At this point - I trimmed the legs on the other set. I don’t advise this, and suggest to actually wait until having soldered them to trim them.
Step 6- Bring the two pairs together
Now bring the two pairs together. A dab of glue between the layers, allowed to set will make the next step easier. Be sure that the legs from the lower set are touching the upper set.
Step 7 - Solder the lower legs to the upper ones
This is a very tricky step. Using the helping hand clamps to hold the diodes, solder the lower legs to the upper legs where they cross
Step 8 and completion
To complete the module, trim the excess off the legs. The bridge is now ready to be used in a circuit.
The diagram shows the connections - be sure to observe the polarity on the output.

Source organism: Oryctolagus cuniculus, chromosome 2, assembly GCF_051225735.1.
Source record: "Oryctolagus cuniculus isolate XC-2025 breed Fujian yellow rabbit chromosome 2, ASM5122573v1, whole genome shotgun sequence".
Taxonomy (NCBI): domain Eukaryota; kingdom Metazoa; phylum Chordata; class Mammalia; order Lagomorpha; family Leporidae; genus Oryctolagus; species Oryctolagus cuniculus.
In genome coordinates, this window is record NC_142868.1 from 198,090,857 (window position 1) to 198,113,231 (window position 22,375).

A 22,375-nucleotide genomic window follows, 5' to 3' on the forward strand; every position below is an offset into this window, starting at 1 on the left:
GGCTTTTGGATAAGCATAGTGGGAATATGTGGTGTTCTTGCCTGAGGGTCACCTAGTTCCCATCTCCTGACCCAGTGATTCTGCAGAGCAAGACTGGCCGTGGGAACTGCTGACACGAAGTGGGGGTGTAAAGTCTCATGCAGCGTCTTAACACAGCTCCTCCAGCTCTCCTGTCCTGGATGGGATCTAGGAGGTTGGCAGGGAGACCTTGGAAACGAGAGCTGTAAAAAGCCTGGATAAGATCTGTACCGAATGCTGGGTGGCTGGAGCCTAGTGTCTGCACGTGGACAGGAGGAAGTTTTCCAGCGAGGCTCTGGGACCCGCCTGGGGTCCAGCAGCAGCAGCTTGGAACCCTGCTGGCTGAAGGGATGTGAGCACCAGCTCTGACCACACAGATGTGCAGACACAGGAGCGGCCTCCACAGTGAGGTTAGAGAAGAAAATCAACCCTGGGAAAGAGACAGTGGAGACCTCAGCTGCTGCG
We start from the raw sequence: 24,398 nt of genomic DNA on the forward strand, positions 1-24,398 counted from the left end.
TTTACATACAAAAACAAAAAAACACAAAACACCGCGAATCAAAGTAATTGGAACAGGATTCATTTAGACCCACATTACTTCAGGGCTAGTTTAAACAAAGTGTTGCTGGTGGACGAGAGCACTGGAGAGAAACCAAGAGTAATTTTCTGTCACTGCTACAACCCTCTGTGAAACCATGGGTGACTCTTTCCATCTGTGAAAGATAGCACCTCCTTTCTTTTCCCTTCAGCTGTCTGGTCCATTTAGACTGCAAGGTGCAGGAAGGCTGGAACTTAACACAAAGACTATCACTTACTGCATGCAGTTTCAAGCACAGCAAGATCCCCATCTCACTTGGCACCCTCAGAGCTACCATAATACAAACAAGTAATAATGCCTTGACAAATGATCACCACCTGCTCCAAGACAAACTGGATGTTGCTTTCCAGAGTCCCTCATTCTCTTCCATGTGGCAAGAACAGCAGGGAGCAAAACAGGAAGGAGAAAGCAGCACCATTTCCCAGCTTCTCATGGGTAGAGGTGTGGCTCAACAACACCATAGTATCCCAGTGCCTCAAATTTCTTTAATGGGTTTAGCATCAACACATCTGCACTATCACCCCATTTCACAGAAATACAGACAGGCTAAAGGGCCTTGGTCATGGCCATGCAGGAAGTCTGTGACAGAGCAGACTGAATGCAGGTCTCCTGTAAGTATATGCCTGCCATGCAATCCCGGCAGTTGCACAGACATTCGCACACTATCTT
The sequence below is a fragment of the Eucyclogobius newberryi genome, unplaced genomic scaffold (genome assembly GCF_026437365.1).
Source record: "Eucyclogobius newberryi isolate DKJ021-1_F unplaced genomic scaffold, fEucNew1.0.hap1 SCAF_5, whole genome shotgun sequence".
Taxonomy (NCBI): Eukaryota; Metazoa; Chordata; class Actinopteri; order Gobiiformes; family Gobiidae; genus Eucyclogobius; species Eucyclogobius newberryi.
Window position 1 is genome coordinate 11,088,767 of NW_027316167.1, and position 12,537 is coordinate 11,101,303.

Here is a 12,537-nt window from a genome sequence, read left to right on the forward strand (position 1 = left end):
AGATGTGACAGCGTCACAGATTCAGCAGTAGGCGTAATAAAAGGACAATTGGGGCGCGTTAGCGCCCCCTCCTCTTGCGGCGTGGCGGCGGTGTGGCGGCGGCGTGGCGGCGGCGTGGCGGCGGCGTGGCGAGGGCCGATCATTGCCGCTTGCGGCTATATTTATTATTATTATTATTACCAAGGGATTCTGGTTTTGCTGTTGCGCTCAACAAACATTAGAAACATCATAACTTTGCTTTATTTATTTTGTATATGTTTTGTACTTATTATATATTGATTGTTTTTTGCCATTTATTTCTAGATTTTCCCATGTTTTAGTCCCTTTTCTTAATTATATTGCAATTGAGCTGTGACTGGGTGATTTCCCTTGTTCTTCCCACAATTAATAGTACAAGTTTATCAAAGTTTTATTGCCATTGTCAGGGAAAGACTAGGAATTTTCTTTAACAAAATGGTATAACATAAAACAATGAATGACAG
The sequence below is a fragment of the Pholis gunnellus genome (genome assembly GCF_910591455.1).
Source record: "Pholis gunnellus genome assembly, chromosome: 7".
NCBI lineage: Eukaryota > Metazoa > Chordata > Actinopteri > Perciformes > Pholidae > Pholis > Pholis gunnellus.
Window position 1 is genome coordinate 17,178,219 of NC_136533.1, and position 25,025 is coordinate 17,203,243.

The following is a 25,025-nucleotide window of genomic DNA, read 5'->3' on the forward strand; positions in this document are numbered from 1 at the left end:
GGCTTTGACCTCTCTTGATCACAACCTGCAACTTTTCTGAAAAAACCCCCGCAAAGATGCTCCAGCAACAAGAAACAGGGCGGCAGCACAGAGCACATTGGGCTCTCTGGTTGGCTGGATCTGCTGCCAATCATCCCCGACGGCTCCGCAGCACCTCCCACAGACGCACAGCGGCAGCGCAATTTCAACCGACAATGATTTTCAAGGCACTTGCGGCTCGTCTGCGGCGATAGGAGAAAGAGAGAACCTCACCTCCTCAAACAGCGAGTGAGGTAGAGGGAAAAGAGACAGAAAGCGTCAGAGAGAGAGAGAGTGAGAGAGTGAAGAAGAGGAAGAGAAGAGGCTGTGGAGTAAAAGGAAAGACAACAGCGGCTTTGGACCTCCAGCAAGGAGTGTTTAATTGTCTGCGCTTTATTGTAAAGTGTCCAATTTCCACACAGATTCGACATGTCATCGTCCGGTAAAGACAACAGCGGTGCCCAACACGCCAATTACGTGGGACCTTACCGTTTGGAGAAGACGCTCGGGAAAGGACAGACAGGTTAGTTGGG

Testing the diode bridge
Here you get a good view of the full rig, including one of the better shots of the signal generator (in the transparent box).
The freeform bridge is tiny in the jump-leads, enough that I nearly dropped and lost it. That is a good sign though - it means it is likely to fit in a Lego brick.
I tested mine with an Oscilloscope and a sine wave from a signal generator.
First connect a power source to the signal generator, and the output of the signal generator to the input of the bridge. I then used croc-clip oscilloscope probes to connect the output of the bridge to the Oscilloscope.
It is worth having a dual trace oscilloscope, so you can see the difference in the signal from the generator, and after it has been filtered by the bridge.
In the picture - the large transparent box is my signal generator - a small Velleman kit one + an amplifier. The freeformed bridge is tiny and barely visible in the photo compared with the bench kit to test it.
This is my oscilloscope showing the full wave generated by my signal generator - its quite clean.